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Vélib’s 10-Year Anniversary: Reflections and Bike-Sharing Trends

Vélib’, Paris’ iconic bike-sharing scheme, turned 10 this year since its launch in 2007.

(Little detail: as Vélib’ stands for “vélo” (bike) and “liberté” (freedom), it is imperative than the name contains the apostrophe(‘). This little stroke of French genius and ultimate chic can also be found in Vélo’v in Lyon, Vélo’+ in Orléans, Vélomagg’ in Montpellier, Vélopop’ in Avignon, so on and so forth… Did I mention cliché?)

Global Bike-Sharing Boom

As an idea that can be traced back to the 1960’s (see Citylab’s beautiful feature here), bike-sharing has since matured with anti-theft technology and the outdoor advertising model. If you look at MetroBike LLC’s Bike-sharing World Map below, you will see that bike-sharing has become pretty much a global phenomenon (with the exception of most parts of Africa, admittedly).

Or… an Up-and-Coming Bicycle Bubble?

And yet, just earlier this month, The Seattle Times reported that the city’s bike-sharing scheme will be shutting down after 3 years of operation. This is in spite of the bike-sharing boom that the U.S. has experienced, with the number of such programmes ballooning from 4 to 55 in the span of 6 years.

Even in France, Aix-en-Provence (which, together with Marseille, forms the 3rd biggest metropolis after Paris and Lyon) was the first city in the country to put an end to its bike-sharing scheme in 2011, citing a disappointingly low number of users. Since that year, the number of bikes per 10,000 inhabitants in France has stagnated, losing its initial dynamic.

In the World Map above, you can also find a glaring number of red warning signs that indicate abandoned bike-sharing projects. And in an article published by Le Monde in 2015, 10 years after Lyon has launched its bike-sharing scheme in cooperation with JC Decaux, problems with the “classic” bike-sharing model in terms of high running costs (due to vandalism and theft) have been identified.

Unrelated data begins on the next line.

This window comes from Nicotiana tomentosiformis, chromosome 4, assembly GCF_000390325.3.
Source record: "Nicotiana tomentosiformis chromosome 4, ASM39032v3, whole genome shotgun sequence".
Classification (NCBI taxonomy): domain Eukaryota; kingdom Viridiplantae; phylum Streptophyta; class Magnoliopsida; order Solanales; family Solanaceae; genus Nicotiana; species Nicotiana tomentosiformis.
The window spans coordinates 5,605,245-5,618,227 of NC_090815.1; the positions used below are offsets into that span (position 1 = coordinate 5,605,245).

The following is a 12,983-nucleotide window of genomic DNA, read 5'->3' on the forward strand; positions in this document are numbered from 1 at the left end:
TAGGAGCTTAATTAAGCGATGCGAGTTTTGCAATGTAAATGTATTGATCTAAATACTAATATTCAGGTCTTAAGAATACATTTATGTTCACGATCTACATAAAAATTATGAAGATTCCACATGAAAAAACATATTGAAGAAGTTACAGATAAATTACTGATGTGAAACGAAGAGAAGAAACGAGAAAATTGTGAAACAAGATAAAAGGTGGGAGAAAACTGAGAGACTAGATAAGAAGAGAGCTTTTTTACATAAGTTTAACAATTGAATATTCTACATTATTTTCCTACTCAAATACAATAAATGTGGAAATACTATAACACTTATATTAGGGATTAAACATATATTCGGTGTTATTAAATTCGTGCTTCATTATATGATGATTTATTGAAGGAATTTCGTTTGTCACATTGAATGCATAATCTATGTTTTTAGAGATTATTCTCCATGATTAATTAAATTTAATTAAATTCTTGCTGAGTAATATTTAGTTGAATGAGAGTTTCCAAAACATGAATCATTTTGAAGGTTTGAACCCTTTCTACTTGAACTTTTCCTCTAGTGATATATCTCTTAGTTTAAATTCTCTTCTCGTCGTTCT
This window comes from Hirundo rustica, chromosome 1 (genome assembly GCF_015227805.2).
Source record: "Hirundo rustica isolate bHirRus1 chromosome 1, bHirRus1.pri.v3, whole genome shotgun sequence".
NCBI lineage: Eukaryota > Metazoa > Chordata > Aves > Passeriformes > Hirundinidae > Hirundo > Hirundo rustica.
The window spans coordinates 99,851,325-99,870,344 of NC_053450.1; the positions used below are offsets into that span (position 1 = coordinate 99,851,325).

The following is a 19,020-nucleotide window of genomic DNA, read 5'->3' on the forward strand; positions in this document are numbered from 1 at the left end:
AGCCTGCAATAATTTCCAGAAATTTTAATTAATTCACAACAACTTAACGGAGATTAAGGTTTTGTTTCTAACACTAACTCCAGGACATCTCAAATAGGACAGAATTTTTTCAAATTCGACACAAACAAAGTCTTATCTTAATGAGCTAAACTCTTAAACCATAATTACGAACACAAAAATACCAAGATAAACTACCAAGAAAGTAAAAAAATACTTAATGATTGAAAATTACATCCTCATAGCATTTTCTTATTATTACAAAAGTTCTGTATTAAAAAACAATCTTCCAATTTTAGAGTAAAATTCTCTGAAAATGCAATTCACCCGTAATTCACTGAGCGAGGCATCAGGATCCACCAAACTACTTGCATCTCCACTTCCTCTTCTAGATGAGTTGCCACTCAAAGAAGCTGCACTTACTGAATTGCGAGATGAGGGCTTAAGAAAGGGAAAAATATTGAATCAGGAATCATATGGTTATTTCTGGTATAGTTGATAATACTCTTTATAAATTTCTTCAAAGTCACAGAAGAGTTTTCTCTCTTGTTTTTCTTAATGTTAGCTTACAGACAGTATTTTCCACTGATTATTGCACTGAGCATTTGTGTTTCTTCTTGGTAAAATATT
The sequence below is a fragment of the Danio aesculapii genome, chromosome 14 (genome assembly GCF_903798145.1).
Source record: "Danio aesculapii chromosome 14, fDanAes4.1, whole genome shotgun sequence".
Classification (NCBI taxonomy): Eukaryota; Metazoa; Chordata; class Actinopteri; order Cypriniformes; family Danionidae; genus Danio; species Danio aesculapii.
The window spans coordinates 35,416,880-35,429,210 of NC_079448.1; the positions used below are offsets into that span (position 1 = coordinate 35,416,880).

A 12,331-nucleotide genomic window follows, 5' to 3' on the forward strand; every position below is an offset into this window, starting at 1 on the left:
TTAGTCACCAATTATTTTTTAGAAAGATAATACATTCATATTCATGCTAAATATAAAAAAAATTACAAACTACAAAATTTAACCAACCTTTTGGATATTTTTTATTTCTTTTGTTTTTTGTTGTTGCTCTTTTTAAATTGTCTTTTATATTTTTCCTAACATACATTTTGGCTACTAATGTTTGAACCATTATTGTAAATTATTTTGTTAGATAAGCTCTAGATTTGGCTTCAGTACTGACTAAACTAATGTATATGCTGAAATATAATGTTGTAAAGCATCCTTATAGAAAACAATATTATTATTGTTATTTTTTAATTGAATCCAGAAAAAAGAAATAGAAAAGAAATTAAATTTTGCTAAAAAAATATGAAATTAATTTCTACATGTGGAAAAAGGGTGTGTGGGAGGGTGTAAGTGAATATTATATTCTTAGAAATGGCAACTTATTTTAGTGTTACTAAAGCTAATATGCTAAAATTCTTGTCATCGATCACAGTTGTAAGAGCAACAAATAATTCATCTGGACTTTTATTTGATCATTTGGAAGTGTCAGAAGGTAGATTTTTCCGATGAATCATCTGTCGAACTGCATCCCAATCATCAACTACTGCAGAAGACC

What, then, can be changed to make bike-sharing more efficient?

Trend 1: Shift towards Long-Term Loan

Strasbourg and Grenoble are amongst cities that have modified the traditional Vélib’-like bike-sharing model, with a system of long-term loan ranging from 1 day to several months. This seems to be working well, reducing costs to a mere fraction with users themselves are responsible for maintenance of the bicycles.

Trend 2: Going Electric

The city of Paris demanded that 30% of its bicycle fleet should be electric in its upcoming 15-year-long contract. In Europe, Madrid was the first to go electric in 2014, allowing users to navigate its hilly streets without sweat. (Personally, I am curious about Lisbon which is an even hillier town. Unfortunately the details of its bike-sharing scheme has not been announced.)

Trend 3: Station-less Bicycles

I saved the best for the last: this is probably what everyone’s been talking about lately (at least in the bike-sharing world). The idea is that your bikes will be GPS-tracked and so there will be no dedicated docking stations needed, hence less cost for the infrastructure. A Chinese-born innovation, it has recently expanded into Singapore and resulted in the Singapore government’s scrapping its own plans for a national bike-sharing scheme.

This is a relatively short post that attempts to sum up the recent trends I have seen. Have you used Mobike/Ofo, the cool GPS-tracked brightly-coloured bikes? Is their “Uber for bikes” business model even profitable? Would bicycles be the solution to last-mile transportation?…What do you think?

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Good at daydreaming and procrastinating.

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